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September 6, 2013     Cape Gazette
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September 6, 2013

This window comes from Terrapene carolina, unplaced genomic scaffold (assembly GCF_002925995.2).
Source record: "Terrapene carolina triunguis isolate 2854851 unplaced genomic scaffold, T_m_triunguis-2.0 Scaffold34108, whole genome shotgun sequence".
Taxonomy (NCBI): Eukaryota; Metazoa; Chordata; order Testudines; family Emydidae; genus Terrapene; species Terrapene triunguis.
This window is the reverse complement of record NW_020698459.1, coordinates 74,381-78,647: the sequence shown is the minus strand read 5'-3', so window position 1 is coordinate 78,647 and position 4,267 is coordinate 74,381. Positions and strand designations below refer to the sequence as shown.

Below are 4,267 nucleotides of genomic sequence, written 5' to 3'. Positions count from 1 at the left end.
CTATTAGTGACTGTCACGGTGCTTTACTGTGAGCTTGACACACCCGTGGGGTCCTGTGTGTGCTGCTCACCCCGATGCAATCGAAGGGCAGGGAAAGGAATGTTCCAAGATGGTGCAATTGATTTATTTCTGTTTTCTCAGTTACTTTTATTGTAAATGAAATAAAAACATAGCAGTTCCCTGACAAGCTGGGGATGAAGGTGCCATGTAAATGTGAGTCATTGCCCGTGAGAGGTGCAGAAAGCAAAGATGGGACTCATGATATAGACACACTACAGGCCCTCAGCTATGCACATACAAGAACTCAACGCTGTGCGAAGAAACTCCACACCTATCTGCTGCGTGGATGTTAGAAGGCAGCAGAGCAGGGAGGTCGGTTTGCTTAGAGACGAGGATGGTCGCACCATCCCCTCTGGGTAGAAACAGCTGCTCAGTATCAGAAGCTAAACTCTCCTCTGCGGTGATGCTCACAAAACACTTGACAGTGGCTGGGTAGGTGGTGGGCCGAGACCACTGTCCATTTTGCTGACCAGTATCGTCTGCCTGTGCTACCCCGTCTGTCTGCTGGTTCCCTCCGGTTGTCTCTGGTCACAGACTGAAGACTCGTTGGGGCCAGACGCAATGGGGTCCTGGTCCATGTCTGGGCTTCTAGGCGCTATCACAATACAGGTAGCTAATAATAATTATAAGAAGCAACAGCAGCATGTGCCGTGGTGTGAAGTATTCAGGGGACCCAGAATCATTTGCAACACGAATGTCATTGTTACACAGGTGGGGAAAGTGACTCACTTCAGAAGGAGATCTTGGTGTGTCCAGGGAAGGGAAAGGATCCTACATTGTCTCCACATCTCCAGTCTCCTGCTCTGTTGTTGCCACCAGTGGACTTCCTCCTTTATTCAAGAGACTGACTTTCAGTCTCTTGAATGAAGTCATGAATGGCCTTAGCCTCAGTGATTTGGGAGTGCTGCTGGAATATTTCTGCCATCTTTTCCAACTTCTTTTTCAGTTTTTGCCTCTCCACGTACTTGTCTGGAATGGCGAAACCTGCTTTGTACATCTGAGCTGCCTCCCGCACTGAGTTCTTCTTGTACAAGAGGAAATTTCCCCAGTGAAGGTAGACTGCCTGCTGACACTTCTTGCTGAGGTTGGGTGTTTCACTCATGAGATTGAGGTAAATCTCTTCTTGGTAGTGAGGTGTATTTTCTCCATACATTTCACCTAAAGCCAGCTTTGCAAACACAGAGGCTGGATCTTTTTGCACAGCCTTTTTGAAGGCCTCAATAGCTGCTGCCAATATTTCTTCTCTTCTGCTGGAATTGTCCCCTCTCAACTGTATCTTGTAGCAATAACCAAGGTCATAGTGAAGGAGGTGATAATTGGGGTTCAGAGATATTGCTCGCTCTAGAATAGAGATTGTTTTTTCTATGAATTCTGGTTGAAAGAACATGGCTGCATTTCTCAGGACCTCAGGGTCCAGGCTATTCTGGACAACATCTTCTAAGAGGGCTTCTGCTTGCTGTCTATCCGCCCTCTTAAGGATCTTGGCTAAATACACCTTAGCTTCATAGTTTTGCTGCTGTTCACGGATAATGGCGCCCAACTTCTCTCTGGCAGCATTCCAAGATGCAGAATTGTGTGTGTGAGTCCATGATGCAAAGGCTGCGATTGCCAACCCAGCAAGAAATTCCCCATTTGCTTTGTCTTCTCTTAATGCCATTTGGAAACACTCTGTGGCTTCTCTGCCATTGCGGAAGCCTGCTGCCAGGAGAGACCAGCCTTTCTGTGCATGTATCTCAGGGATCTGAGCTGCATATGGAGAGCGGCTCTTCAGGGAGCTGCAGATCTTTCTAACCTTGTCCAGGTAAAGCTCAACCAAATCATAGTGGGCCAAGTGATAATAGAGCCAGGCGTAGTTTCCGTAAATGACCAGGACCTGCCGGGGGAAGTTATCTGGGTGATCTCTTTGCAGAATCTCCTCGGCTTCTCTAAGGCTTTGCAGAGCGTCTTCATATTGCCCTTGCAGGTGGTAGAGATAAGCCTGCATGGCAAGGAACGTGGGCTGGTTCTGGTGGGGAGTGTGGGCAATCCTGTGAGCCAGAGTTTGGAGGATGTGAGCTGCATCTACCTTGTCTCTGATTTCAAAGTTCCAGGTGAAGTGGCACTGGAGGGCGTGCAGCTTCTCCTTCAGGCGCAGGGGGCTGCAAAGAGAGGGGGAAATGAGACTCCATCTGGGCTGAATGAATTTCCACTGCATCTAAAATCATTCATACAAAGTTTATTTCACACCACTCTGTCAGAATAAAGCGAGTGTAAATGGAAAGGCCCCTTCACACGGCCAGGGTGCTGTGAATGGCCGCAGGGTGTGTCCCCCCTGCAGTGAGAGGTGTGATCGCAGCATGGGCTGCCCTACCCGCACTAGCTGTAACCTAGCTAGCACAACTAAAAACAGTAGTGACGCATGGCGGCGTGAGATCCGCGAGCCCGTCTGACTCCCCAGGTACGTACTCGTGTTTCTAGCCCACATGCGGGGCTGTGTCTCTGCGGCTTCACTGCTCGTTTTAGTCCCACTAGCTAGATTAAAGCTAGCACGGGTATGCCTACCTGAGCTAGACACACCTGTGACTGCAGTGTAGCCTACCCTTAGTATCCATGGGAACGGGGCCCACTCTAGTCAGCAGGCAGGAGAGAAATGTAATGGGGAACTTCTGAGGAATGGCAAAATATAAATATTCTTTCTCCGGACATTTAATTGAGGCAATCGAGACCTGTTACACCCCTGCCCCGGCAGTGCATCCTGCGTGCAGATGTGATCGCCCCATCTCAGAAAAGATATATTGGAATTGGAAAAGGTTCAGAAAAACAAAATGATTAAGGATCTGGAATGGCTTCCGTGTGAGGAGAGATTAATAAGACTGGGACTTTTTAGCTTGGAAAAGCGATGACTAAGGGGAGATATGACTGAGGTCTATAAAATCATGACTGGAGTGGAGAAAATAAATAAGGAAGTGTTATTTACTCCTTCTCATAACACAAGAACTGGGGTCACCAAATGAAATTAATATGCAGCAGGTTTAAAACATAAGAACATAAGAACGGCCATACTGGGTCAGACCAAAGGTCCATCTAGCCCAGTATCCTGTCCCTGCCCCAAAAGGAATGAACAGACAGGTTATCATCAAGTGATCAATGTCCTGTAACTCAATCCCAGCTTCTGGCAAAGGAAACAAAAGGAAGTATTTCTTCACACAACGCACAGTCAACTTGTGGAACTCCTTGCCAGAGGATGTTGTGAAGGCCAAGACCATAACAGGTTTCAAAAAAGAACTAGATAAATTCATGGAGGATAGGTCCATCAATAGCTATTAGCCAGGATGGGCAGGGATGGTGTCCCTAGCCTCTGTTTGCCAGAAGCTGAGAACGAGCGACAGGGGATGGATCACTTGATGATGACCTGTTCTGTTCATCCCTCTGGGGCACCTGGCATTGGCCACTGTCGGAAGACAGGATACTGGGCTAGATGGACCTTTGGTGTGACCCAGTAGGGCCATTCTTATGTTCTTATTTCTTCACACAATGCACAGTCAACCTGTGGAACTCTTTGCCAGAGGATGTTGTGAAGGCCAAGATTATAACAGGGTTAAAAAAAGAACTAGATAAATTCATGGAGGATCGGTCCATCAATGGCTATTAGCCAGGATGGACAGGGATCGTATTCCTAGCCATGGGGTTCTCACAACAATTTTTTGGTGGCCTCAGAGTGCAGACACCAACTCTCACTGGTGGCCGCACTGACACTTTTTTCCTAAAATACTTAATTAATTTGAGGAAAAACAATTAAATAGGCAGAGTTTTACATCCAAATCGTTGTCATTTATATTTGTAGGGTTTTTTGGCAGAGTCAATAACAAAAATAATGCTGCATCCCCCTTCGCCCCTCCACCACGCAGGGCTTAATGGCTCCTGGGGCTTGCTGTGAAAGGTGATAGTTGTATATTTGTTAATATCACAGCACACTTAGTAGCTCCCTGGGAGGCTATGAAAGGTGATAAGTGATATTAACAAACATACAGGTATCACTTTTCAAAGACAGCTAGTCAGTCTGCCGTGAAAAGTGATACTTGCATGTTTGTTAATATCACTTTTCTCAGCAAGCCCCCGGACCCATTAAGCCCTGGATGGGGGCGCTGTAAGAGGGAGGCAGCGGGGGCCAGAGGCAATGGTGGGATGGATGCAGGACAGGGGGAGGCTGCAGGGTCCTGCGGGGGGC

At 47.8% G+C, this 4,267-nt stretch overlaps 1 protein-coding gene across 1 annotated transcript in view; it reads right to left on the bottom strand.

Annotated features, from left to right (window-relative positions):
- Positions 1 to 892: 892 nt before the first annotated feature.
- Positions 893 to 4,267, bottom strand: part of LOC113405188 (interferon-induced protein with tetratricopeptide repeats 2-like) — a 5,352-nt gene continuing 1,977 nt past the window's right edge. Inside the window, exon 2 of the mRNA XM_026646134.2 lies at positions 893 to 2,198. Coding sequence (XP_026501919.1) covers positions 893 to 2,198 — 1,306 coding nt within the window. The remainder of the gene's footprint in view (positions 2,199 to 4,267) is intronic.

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Cape Gazette NEWS FRIDAY, SEPTEMBER 6- MONDAY, SEPTEMBER 9, 2013 21 Data collection mostly stays local By Melissa Steele would benefit from student in- formation collected by schools. Specifically, the Bill and Me- School is back in session, and linda Gates Foundation and their along with it come tons of pa- affiliation with Microsoft was perwork for parents to fill out. targeted because the founda- Emergency forms, waivers, per- tion contributed financially to mission slips all blend together the development of Common in a pile that is sifted through Core Standards. Some people later that night, said IBM would receive student Making sure all the t's are information; others suggested crossed and i's are dotted is a iris screening would soon be chore in itself, used to gather information from So what happens to all the students. paperwork sent back to school? None of this is true, May said. For the most part, it stays in What the state does gather is the school, says Alison May, student information during their spokeswoman for the Depart- school years, said Pat Bush, di- ment of Education. rector of Technology Resources "We do not release data to the and Data Development. public," she said. This includes information on The issue of sharing infor- a student's health, discipline, test marion - commonly referred scores, grades, attendance and to as data mining - was a topic demographics. raised at several school board "The intent of the data is for meetings over the summer,use within the schools so staff Participants who protested the has access to serve students," state's adoption of Common Bush said. Core curriculum for Delaware Data also is housed with the public school students also said state Department of Education, certain technology companies but access is allowed only on a OOll~Ol COURTESTY OF SYRACUSE.EDU DATA MINING has become a profit- able business, but education officials say student data is not shared with the public or companies. need-to-know basis, Bush said. The state collects student in- formation for Title I, special education and other federal pro- grams that it reports directly to the federal government, May said. Besides that, she said, academ- ic researchers often request data for studies or other academic Truancy law' tough on cutting class pursuits. She said the department re- "They may be studying some- ceives about three requests a thing like the closing of the month for data, but the requests achievement gap," she said. are not automatically granted. Reseachers must present pro- The Family Educational Rights posals to the Department of and Privacy Act prevents school Education outlining exactly what officials from releasing student they intend to do with the data. information to the public, May Each proposal is approved be- said. "Both the state and fed- fore the data is released, May eral government have to abide said. by FERPA, too," she said. Gregory Meyers 0 latest innovative cutting and coloring techniques. Call for a free consultation or check out our website. Caring for your European Import is our Specialty! Diagnostic & Mechanical Service Specialist with over 25 years experience. Twenty unexcused absences will land student in court By Melissa Steele. A new truancy law could mean serious consequences for Cape Henlopen students, particularly those who cut classes. "Once a kid hits 20 days of unexcused absences for a class, they're going to go to court," said Randall Redard, visiting teacher and homeless liason for Cape Henlopen School District. "This law is going to have more of an impact than ever." In past years, Redard said, the district focused on kindergar- ten through fifth-graders who missed school because of unex- cused absences. Now, he said, the law sets stricter attendance rules for sixth grade through senior year at high school. That means high school students who in the past have repeatedly cut class af- ter lunch, at the end of the school day or anytime for that matter will no longer be allowed to do so, Redard said. "Anytime a student is not in school and there is not a writ- ten excuse, or if the reason on the excuse is not valid, it will result in an unexcused absence," Redard said. The new law has eliminated the flexibility, Redard said, he once had to determine whether to take a high school student to truancy court. In fact, he said, the truancy court previously discouraged truant officers from bringing in students who are 16 or older. At age 16 and 17, students can drop out of school withtheir parents' written permission. By 18, students can sign themselves out of school permanently. Redard said he handles about 25 truant cases a year; he expects that will more than double under the new law. "The courts are already pre- paring for this," he said. "Cape cases used to go on the same day as Seaford and Woodbridge. The court is considering giving Cape Continued on page 22 Dewey Continued from page 19 they would do in the absence of an election, both women said, "Vacation." Howell bids farewell Commissioner Joy Howell de- cided not to run for re-election. "I've enjoyed my time on the council, and I'm proud of what we accomplished. I felt that with the mix of skill sets on the council that I could focus on my management consulting firm and iust be a resource as needed, and I wish them all well," Howell said in an email. On Danaher - Howell's re- placement - Howell said, "No one knows the town code, char- ter and comp plan like Ellen Danaher. She is well-prepared to be a commissioner." Hanson, Legates and Danaher will be sworn in Saturday, Sept. 28, at Dewey Beach Life Saving Station on Dagsworthy Avenue. 17475 Nassau Commons Blud. Lewes, DE 19958 302-645-6410